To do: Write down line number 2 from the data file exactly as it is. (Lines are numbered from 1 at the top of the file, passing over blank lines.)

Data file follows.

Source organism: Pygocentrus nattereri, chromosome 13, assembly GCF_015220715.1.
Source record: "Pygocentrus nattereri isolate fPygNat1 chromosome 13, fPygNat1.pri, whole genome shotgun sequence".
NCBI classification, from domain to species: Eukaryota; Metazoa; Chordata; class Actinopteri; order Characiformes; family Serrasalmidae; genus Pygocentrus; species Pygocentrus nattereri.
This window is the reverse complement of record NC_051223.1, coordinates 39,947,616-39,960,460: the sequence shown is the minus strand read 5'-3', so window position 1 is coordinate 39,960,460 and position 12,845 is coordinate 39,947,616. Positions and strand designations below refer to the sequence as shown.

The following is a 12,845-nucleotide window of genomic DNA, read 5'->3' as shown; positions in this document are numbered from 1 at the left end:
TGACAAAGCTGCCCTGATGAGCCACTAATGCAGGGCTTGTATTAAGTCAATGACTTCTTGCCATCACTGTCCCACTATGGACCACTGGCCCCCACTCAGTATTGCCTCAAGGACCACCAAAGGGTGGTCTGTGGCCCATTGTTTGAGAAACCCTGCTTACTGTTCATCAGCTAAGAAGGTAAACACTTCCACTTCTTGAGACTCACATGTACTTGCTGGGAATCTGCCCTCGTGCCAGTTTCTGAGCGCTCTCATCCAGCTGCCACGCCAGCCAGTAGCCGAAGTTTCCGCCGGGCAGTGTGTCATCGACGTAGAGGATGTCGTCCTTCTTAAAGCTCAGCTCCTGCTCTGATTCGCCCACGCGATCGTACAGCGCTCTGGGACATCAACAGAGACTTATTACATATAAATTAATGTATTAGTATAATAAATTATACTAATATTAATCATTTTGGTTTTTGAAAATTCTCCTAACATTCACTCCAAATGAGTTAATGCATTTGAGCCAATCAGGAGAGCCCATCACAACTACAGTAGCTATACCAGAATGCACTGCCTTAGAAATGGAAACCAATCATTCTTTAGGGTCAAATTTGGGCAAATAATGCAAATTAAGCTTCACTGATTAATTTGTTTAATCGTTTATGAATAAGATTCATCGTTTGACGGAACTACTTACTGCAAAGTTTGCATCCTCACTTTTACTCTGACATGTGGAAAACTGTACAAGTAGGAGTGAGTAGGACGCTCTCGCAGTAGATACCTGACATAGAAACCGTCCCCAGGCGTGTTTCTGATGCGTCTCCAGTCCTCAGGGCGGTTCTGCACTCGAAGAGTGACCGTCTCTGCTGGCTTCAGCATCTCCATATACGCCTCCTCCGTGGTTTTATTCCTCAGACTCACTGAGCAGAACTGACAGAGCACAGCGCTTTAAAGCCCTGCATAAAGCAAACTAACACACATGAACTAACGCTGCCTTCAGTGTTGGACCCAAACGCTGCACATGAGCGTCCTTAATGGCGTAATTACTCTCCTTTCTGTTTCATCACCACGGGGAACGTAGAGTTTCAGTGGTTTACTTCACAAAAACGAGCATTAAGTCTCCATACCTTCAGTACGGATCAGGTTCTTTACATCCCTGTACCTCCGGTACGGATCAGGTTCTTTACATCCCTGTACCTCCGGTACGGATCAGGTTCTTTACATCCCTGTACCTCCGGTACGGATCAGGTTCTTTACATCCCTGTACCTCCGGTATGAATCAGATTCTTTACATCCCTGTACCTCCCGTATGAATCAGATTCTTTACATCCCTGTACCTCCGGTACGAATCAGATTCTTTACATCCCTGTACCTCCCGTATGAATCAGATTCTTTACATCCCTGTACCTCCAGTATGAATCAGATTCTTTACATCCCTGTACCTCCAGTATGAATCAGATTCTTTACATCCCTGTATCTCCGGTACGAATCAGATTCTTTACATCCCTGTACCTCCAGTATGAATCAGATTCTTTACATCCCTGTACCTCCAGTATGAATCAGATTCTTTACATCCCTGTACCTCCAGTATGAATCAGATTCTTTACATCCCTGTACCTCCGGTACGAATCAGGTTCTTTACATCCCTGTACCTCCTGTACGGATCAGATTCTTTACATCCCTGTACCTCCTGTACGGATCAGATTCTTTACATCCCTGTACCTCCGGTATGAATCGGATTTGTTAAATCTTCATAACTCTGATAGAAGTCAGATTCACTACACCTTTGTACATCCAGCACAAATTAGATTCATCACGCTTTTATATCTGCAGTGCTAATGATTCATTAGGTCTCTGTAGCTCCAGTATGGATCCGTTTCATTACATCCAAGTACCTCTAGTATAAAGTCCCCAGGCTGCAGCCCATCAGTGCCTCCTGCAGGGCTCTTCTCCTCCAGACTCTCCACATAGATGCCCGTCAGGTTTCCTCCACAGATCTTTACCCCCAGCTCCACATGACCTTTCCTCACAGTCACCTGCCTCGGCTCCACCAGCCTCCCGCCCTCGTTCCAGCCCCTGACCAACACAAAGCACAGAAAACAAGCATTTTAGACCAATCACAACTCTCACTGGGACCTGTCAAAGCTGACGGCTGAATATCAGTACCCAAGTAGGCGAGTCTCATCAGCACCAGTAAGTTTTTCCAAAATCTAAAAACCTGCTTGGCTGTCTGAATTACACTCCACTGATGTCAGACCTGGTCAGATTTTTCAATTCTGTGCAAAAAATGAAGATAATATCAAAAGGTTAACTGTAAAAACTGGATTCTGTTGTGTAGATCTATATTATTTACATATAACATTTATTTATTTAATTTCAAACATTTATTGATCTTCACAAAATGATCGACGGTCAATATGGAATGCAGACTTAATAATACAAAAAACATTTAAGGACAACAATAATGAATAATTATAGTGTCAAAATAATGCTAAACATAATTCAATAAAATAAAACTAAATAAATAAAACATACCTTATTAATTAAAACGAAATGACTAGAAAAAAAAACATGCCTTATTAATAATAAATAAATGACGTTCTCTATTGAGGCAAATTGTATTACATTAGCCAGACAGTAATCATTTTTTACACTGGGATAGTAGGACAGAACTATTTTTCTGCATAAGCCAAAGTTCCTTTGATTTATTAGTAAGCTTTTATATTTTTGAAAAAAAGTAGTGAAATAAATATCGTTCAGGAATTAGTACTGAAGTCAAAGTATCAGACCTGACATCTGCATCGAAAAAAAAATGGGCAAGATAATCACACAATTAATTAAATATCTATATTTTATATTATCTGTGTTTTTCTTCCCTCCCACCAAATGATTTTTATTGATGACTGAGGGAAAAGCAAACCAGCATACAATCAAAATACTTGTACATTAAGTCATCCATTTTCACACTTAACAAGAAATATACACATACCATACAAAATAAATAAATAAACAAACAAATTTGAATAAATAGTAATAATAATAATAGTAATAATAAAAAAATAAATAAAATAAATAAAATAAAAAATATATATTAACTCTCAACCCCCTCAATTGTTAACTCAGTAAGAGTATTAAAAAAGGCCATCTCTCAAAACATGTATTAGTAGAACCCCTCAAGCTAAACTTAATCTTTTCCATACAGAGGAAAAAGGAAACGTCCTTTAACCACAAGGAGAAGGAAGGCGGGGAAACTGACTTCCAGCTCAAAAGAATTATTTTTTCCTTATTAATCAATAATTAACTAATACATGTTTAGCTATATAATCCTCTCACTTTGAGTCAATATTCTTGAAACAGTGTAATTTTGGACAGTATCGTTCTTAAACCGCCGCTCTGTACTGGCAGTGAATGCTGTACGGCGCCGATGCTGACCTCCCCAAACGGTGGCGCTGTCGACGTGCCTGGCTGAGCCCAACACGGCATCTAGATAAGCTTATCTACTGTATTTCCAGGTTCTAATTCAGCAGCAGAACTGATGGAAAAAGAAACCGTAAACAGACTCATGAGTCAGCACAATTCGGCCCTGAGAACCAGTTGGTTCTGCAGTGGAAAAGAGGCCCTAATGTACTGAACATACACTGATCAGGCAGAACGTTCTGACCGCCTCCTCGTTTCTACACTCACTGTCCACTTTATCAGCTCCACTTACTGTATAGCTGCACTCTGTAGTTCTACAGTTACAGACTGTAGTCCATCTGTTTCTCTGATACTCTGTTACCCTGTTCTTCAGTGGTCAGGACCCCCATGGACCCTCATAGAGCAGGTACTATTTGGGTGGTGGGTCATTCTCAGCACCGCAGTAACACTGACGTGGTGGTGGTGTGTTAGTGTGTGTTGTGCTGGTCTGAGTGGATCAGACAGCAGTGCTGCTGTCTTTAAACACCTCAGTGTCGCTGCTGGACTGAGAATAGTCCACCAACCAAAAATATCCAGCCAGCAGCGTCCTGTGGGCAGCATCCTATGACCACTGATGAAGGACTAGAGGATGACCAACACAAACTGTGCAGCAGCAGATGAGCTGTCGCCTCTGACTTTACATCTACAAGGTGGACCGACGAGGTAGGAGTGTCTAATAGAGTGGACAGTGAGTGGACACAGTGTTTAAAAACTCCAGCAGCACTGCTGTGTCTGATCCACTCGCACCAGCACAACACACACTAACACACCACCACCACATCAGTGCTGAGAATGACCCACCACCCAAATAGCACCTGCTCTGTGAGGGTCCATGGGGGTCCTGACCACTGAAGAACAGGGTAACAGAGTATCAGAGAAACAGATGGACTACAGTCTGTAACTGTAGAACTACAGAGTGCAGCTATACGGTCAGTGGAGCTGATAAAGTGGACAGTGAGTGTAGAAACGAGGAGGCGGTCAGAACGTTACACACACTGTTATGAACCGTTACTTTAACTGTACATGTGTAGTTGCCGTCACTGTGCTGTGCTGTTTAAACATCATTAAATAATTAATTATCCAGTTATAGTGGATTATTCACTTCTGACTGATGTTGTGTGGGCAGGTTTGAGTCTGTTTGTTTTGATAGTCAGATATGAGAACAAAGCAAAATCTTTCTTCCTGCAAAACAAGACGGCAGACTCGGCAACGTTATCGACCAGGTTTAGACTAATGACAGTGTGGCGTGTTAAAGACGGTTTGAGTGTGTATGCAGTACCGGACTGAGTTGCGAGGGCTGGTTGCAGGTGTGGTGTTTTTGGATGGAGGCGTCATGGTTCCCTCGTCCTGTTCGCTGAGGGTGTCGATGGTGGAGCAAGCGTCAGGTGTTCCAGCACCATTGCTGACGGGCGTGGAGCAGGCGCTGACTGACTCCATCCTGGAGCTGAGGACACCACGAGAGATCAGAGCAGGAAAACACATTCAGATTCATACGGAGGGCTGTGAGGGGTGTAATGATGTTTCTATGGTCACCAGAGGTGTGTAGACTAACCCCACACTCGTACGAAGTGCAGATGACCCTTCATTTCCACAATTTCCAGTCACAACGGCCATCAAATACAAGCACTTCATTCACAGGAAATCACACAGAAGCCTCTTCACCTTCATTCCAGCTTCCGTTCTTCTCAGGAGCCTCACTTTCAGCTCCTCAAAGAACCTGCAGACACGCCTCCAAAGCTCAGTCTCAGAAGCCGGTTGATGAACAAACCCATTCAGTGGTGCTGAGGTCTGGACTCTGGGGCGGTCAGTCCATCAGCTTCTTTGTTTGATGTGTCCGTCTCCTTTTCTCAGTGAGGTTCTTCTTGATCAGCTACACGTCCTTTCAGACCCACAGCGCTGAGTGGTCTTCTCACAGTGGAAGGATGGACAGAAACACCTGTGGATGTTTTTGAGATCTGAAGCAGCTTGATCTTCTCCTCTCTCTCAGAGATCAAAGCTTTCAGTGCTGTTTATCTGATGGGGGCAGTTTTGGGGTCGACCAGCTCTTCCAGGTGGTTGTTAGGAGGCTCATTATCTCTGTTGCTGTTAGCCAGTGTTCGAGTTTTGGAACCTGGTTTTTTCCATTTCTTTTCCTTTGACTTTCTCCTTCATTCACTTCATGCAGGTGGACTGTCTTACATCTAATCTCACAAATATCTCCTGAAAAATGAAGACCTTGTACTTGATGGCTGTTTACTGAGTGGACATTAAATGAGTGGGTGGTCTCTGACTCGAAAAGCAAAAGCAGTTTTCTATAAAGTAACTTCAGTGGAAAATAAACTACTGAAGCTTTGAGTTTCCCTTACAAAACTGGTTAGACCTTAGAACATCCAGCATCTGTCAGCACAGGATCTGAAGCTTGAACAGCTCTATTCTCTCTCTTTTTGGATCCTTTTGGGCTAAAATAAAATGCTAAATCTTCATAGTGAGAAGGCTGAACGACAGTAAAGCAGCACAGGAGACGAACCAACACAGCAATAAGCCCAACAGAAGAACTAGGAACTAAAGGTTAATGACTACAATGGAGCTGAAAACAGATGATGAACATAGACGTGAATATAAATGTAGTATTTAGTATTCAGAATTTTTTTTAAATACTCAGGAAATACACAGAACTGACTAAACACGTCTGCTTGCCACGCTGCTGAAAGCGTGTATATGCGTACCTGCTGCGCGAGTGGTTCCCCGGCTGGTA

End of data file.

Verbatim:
Source record: "Pygocentrus nattereri isolate fPygNat1 chromosome 13, fPygNat1.pri, whole genome shotgun sequence".